I’ve found my way to a new volunteer gig: hosting the hospitality room at CPPHS home band events. This means I get to set up a lovely spread of food and drinks donated by band families to feed the visiting bands’ staff and bus drivers. Judges tend to drop in, too, for a cookie or two throughout the event.
My official role is to keep an eye on crock pots and tidy up regularly to make sure everything remains appetizing. Occasionally, I’m called on to direct a lost student or parent looking for the real band action or the rest rooms.
But I’ve come to realize the hidden joy in my hours in the hospitality room is that I get to spend big blocks of time with bus drivers from all over New York.
These lovely men and woman get up early and stay out late to make sure their marching bands, color guards, and majorettes are transported safely. And in case you were wondering if they like what they do, the answer is almost always yes. They certainly love the kids. That is obvious as they gush over the latest show and keep an eye on the clock to make sure they see their band compete. One time I asked if the ride back would be quiet, and the driver said, “It depends if they win.” She was clearly hoping for a spirited ride home with celebratory kids.
Yet in the many hours I’ve spent talking to the unsung heroes behind the wheel, I’ve learned something important. As much as they love driving and the students, the day-to-day sense of satisfaction in their work hinges on the tone set in the central transportation office.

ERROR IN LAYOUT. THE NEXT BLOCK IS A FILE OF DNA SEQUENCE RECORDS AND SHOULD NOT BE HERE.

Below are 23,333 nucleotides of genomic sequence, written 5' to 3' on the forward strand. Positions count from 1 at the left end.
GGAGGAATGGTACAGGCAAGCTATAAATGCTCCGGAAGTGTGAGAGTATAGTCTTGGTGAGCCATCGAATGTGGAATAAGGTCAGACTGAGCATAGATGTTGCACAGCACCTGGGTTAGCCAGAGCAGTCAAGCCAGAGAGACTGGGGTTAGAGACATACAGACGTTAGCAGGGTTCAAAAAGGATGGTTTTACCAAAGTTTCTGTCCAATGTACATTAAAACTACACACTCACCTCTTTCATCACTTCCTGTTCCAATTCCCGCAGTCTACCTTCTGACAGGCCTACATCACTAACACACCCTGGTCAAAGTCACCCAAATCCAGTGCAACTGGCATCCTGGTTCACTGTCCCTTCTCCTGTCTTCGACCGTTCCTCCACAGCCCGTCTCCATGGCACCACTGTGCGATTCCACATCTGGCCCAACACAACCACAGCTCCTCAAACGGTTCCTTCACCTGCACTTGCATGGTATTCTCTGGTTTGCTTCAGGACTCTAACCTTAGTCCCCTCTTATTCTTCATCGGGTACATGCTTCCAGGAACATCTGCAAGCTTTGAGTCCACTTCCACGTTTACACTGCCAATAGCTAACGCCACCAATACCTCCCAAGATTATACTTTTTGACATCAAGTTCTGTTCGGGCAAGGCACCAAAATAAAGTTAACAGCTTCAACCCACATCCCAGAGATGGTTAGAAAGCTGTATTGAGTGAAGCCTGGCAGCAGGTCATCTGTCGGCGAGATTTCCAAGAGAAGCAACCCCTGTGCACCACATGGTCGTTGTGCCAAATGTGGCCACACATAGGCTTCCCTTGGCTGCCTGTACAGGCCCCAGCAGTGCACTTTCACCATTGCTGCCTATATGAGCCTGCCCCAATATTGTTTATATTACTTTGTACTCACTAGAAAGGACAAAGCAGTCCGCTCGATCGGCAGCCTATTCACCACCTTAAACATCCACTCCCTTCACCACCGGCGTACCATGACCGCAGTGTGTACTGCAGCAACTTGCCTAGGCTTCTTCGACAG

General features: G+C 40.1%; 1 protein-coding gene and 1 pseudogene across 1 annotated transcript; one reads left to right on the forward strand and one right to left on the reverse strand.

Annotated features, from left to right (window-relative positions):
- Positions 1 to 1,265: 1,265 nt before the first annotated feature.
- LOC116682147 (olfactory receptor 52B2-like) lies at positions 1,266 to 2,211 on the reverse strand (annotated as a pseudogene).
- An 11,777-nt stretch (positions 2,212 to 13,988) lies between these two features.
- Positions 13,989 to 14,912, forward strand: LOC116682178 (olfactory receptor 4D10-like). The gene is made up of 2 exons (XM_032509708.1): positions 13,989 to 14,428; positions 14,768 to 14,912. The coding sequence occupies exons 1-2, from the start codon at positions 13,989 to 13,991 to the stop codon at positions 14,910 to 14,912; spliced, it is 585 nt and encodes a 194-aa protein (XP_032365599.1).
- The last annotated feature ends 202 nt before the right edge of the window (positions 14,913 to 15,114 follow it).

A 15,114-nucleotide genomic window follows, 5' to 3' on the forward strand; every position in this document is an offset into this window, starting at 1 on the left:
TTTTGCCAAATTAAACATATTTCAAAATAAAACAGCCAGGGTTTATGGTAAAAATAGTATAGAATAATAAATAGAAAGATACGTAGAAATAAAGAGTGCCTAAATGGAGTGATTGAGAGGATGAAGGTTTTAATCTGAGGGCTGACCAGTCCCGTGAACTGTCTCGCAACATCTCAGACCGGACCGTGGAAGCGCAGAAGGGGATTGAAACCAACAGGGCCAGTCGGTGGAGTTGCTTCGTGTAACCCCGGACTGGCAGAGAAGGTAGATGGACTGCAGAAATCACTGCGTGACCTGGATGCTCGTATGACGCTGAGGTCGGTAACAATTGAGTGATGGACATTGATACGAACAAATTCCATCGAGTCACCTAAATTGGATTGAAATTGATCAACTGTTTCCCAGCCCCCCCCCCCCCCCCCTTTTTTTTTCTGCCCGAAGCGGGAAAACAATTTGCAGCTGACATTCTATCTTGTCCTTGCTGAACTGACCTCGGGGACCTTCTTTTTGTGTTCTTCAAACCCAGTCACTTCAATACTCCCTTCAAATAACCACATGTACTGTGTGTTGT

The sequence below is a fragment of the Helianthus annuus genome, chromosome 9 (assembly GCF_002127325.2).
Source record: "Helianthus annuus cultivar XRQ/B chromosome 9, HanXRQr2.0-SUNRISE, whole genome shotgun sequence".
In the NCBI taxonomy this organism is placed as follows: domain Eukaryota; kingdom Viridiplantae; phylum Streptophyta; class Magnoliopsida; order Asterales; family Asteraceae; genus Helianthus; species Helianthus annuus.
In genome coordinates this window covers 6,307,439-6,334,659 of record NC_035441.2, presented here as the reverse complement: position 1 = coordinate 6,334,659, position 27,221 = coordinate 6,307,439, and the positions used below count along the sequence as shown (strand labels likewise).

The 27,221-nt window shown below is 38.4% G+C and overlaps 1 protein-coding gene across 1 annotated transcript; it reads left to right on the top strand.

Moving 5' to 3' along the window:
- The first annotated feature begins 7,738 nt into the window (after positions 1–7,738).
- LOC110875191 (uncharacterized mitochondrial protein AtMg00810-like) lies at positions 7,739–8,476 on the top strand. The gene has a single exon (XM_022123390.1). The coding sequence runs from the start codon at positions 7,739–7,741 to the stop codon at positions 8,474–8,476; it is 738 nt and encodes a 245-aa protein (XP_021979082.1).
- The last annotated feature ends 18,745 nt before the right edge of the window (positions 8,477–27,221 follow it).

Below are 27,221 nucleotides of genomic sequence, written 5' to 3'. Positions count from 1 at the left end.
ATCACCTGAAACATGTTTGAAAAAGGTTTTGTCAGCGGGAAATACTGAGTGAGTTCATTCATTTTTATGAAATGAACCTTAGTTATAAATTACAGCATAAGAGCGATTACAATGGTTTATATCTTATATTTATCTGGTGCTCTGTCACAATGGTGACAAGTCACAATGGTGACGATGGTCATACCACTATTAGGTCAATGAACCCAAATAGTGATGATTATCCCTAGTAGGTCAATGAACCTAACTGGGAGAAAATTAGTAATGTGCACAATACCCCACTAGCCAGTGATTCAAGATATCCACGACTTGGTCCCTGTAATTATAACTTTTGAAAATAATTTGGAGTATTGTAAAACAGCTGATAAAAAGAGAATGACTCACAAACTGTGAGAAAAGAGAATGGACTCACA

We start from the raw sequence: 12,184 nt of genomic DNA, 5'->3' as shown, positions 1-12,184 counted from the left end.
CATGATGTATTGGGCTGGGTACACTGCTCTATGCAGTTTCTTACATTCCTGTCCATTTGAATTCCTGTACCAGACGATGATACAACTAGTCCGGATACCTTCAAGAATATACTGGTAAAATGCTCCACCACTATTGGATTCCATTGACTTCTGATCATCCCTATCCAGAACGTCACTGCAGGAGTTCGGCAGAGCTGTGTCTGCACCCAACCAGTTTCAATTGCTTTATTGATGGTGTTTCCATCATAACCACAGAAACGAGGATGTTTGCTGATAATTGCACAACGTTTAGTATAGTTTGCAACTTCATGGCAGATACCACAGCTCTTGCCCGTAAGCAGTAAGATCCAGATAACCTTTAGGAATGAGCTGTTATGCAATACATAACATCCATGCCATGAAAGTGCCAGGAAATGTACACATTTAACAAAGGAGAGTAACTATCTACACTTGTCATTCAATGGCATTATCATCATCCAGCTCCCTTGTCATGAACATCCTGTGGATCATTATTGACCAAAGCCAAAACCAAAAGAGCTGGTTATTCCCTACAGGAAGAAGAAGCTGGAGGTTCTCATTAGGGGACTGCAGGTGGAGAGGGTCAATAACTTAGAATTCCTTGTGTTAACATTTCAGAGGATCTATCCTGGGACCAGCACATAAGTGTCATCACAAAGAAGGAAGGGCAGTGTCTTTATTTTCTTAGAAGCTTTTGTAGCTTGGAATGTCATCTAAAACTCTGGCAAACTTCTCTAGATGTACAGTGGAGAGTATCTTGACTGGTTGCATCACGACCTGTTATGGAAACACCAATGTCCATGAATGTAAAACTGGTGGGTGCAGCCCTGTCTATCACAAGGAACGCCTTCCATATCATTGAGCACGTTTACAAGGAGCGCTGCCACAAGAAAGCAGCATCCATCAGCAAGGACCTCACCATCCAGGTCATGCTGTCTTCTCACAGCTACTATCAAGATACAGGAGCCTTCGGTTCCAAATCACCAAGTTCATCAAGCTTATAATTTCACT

In some districts, drivers are given a lot of autonomy. Waiting an extra minute for someone dashing to the bus stop or sharing what they learn about the kids with guidance offices is encouraged by these school districts. Drivers are full time employees with full benefits, including summer work detailing the fleet. The level of engagement in these drivers is off-the-charts. They are members of a team and feel like they play a vital role in the school experience for students. The fact they are the first – and last – district employee to interact with the kids every day is something they take seriously.
On the other hand, some districts manage the drivers in a way that makes them feel untrusted, unimportant, and unvalued. That leads to a lack of engagement and satisfaction that even the students can sense. Coupled with contract or seasonal work creating financial instability, these drivers struggle to build relationships with other district members and families. By not including drivers on the team, the directors and students miss out on what those morning and afternoon interactions could be under different conditions.
At the end of the day, transportation costs make up a significant part of any budget. Instead of seeing this as a black hole of time, money, and resources, we (as community members and tax payers) need to see the light. Supporting and rewarding bus drivers might just be one of the best tools we have as we work to make schools safe, inviting, and loving places to learn.
If you’d like to see for yourself, you are welcome to join me in the hospitality room. Just make sure to bring cookies!